Archive for the 'Real GDP' Category

GDP Increases in Fourth Quarter

Real gross domestic product (GDP) increased 2.1 percent in the fourth quarter of 2016, according to the “third” estimate released by the Bureau of Economic Analysis. In the third quarter, real GDP increased 3.5 percent.

Fourth‐quarter GDP highlights Q2Q Growth March 30
The increase in real GDP reflected an increase in consumer spending, private inventory
investment, residential investment, business investment, and state and local government spending. These contributions were partly offset by declines in exports and federal government spending. Imports, which are a subtraction in the calculation of GDP, increased.

Revisions Q2Q percent change march 30
The upward revision to real GDP growth was more than accounted for by an upward revision
to consumer spending, largely in services. This upward revision was partly offset by downward revisions to business investment and to exports.

Prices  
Prices of goods and services purchased by U.S. residents increased 2.0 percent in the fourth quarter after increasing 1.5 percent in the third quarter. Excluding energy and food, prices rose 1.6 percent after increasing 1.7 percent.

Corporate profits Q2Q Corporate Profits March 30
Profits increased 0.5 percent at a quarterly rate in the fourth quarter after increasing 5.8 percent in the third quarter.

Profits of nonfinancial corporations decreased 4.9 percent in the fourth quarter, profits of financial corporations increased 5.4 percent, and profits from the rest of the world increased 11.0 percent.

For more information, read the full report.

GDP Increases in Third Quarter

Real gross domestic product (GDP) increased 3.5 percent in the third quarter of 2016,
according to the “third” estimate released by the Bureau of Economic Analysis. The growth rate was 0.3 percentage point higher than the “second” estimate released in November. In the second quarter, real GDP rose 1.4 percent.

Third‐quarter GDP highlights q2q-growth-in-real-gdp-dec-22
The increase in real GDP partly reflected an increase in consumer spending on services, notably on housing and utilities. Consumer spending on durable goods also increased, notably on motor vehicles and parts. However, spending on nondurable goods declined.

Exports of goods increased, notably in foods, feeds, and beverages and in consumer durable goods. Exports of services increased, mainly in travel. In addition, private inventory investment and federal government spending increased.

Offsetting these contributions to growth, investment in equipment and in residential housing declined.

GDP update
The upward revision to third‐quarter GDP growth reflected upward revisions to business investment, to consumer spending, and to state and local government spending.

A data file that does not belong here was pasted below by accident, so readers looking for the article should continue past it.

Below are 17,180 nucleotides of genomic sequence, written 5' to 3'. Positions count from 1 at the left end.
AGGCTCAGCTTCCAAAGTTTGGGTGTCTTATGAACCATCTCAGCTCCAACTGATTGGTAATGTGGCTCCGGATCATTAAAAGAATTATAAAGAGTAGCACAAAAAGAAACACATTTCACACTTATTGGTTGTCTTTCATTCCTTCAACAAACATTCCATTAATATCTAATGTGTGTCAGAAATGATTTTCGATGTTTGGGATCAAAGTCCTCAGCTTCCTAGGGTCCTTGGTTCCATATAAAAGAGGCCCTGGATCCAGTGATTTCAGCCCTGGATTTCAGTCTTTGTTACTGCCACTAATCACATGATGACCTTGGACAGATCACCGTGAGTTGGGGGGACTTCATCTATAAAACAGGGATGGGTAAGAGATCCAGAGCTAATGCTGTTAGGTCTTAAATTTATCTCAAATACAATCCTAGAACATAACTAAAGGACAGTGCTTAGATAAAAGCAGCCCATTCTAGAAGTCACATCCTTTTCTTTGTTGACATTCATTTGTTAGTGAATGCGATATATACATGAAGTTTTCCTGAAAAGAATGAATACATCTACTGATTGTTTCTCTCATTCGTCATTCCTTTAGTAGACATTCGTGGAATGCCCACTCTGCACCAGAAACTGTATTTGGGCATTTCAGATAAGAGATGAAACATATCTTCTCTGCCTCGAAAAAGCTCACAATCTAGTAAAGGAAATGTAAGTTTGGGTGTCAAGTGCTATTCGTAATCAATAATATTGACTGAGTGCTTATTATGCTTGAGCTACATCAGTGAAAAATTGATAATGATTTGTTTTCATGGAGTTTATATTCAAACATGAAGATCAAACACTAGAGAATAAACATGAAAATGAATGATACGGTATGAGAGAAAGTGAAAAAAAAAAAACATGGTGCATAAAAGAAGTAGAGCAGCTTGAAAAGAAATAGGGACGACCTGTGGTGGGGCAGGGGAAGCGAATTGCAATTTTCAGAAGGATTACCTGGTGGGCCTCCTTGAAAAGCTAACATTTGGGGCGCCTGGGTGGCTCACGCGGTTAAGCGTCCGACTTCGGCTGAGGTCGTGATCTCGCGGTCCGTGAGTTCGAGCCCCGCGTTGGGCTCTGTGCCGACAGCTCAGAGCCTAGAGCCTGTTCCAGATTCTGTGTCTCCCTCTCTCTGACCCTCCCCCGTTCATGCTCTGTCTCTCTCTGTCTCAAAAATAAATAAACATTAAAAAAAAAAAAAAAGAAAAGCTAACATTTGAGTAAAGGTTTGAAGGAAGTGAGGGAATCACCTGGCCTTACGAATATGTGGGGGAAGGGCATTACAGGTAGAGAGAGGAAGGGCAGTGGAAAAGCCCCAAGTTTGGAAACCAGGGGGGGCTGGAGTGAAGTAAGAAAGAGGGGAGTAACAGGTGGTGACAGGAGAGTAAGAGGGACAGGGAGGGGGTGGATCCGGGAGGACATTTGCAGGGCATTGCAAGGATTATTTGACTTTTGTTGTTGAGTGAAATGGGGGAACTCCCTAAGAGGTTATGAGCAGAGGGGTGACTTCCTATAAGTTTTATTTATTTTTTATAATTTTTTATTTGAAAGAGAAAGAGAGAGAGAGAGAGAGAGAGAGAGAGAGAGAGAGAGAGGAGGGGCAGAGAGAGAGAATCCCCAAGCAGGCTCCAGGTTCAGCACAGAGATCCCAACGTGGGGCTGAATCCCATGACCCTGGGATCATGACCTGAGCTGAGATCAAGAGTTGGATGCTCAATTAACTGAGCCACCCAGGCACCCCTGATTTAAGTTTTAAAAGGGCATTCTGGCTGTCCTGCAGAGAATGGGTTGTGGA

Corporate profits

Profits increased 5.8 percent at a quarterly rate in the third quarter after decreasing 0.6 percent in the second quarter.  q2q-corporate-profits-dec-22

Profits of domestic nonfinancial corporations increased 5.7 percent after decreasing 4.6 percent.
Profits of domestic financial corporations rose 11.3 percent after rising 1.3 percent.
Profits from the rest of the world were nearly unchanged after increasing 10.3 percent. Over the last 4 quarters, corporate profits increased 2.1 percent.

For more information, read the full report.

Gross Domestic Product for the U.S. Virgin Islands Increases

After declining for four consecutive years, the Virgin Islands’ economy grew in 2015.  Real GDP — adjusted to remove price changes—increased 0.2 percent in 2015, after decreasing 1.0 percent in 2014. For comparison, real GDP for the United States (excluding the territories) increased 2.6 percent in 2015 after increasing 2.4 percent in 2014.

percent-change-from-preceding-year-1214

The growth in the Virgin Islands’ economy reflected increases in exports of services and consumer spending . These increases were partly offset by a decrease in government spending.

The growth in exports of services, which consists primarily of spending by tourists, reflected increases in air arrivals and hotel revenues.

The growth in consumer spending was supported by an increase in compensation and by lower energy prices.

Government spending fell in 2015, as territorial government construction activity decreased. Territorial government spending on capital assets had been elevated in previous years due in part to the development of a fiber optic network.

For more information, read the full report.


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